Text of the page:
Usability Considerations When Designing a Website
What usability and A/B testing practices should your agency apply to optimize your website?
By Meredith Dunn
Meredith is a BECK Digital enthusiast with a weak spot for business planning, full cycle digital marketing and killer content.
Usability and Testing Considerations When Designing a Website
Often advertising agencies are motivated by designing sexy, flashy websites. While they provide beautiful fodder for their portfolios and social accounts, these bleeding-edge designs can lead to poor user adoption rates and high abandonment. Simply having a trendy website design does not mean an optimal user experience or online success.
You must always think about the user: How savvy are they with technology? How difficult is it to navigate your site? What page elements help or hurt the user experience? What calls to action generate the most clicks? Do your site colors make reading difficult? Can users with visual or audio handicaps easily use your site?
Each of these factors should be considered when designing a new website or when trying to optimize one. And the best way to determine what works on a website is to test and analyze your pages, content and design. This can be accomplished with thorough usability and A/B testing.
Usability testing should be part of any standard web development plan, usually occurring after the creation of high-fidelity design prototypes or when troubleshooting an existing website. A/B testing generally comes during the marketing and site optimization phase, after successful website launch. In both instances, your web development agency should be applying the following usability and A/B practices to help you implement smart web choices.
Usability testing consists of real users evaluating and interacting with a website or web page (or product) to help companies assess user experience and satisfaction. Typically, participants are given a set of tasks to complete on a website to determine how long and how easily a task can be executed. The goal with usability testing is to identify user problems and frustrations, and fix said issues to optimize the overall user experience.
Usability testing before launching a new web design is smart, and the benefits are numerous. The data collected and analyzed during testing helps information architects and designers identify and correct any structural, design, user flow and navigation issues before the programming phase. Usability testing can also be helpful for assessing an existing site for a baseline understanding of current user issues. This feedback can be extremely helpful in guiding new web direction and designs.
Usability tasks and goals
Before testing begins, it's essential to set goals and objectives for testing. Clearly define the purpose of the test and what you hope to gain from it: Are you aiming to assess how users tackle specific actions on your site? Are you trying to gauge new elements or design choices? Are you curious to see if a certain page layout or structure is conducive to smooth navigation? Are you measuring effectiveness of copy or imagery?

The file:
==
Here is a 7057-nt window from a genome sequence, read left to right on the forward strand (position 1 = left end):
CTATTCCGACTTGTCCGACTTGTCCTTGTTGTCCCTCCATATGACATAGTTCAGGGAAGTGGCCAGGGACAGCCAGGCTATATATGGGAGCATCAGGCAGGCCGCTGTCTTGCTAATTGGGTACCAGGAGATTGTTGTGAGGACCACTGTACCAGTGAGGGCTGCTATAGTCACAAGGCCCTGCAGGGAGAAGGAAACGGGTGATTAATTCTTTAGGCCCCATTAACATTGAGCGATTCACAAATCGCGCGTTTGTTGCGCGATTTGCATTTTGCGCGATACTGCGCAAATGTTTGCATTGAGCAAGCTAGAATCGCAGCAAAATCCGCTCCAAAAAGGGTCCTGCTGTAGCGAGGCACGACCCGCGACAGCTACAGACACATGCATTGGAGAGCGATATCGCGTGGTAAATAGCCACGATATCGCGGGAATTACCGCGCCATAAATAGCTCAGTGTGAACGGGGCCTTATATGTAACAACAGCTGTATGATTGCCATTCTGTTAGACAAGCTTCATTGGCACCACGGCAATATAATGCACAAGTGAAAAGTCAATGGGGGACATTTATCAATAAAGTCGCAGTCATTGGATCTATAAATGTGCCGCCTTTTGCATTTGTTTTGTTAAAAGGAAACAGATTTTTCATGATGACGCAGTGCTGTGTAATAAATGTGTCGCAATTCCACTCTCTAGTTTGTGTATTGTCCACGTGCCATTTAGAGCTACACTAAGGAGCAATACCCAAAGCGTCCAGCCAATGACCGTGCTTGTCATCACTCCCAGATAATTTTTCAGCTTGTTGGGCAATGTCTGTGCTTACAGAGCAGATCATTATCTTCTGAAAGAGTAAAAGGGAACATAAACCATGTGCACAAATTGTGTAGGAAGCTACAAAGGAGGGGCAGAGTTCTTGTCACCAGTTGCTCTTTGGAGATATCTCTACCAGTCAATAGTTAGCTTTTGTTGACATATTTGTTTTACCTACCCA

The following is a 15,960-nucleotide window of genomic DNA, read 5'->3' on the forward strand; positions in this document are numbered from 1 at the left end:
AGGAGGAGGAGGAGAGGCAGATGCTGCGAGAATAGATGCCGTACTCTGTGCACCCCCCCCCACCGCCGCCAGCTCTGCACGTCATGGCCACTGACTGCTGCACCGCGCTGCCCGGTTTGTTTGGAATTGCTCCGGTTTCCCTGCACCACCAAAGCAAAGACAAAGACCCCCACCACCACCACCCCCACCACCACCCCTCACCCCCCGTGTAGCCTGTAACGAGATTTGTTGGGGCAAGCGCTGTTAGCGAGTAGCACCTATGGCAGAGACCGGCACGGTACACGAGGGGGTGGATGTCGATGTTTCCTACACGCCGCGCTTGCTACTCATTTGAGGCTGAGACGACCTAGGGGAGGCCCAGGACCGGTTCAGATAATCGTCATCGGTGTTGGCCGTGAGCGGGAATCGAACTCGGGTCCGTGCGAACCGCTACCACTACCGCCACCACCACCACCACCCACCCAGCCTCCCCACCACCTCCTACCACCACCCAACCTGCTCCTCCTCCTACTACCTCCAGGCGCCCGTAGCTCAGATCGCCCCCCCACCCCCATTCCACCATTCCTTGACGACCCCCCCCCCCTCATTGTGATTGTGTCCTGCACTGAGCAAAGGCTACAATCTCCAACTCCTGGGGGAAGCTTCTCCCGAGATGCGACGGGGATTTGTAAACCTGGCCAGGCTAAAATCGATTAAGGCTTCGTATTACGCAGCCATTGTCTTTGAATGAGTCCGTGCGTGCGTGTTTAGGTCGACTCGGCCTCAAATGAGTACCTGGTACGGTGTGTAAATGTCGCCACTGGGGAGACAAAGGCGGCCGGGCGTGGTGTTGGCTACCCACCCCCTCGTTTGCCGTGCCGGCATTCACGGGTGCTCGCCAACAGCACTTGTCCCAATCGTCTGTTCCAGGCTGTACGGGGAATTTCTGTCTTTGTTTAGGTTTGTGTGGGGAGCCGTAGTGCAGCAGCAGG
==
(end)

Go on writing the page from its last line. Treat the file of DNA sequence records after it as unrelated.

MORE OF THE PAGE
Once you and your agency have set testing goals, together you can begin generating user tasks, as well as assumptions for what may work and why. You’ll want to get into the nitty-gritty with specific usability tasks that represent common user or conversion goals. For example, ask participants to successfully find a page, submit a form, or navigate your site. Even the smallest of tasks can be helpful to measure, as not all users naturally follow the same user path when using a site. Participants unfamiliar with your site will often use and navigate quite differently than an experienced user.
Testing in a formal lab isn’t mandatory for usability tests. If you have a private room, and a moderator to lead participant tasks (without guidance) and record notes, then you can complete usability testing nearly anywhere. Just be sure you’ve identified target user groups, and your moderators follow the same script for each test, presenting tasks in a counterbalanced method. Here’s more on setting up a thorough usability test and avoiding common mistakes.
To take it a step further, recording programs like Morae (PC) or Silverback (Mac) can enhance usability testing by tracking participant behavior, like mouse clicks and keystrokes, and recording facial expressions and voice during testing. This can help you assess minute user actions and the most frustrating steps of a task.
During the study, track how participants complete tasks, the length of time to execute, where they encounter issues, with what and why. For example, a high number of mouse clicks and a prolonged navigational path likely means user confusion and poor navigational structure. Specifics like these help designers and developers identify difficult tasks, and how best to support the user in future designs. After the study, data should be carefully analyzed, assigned a severity level, then sent back to information architects and designers for updating and implementing.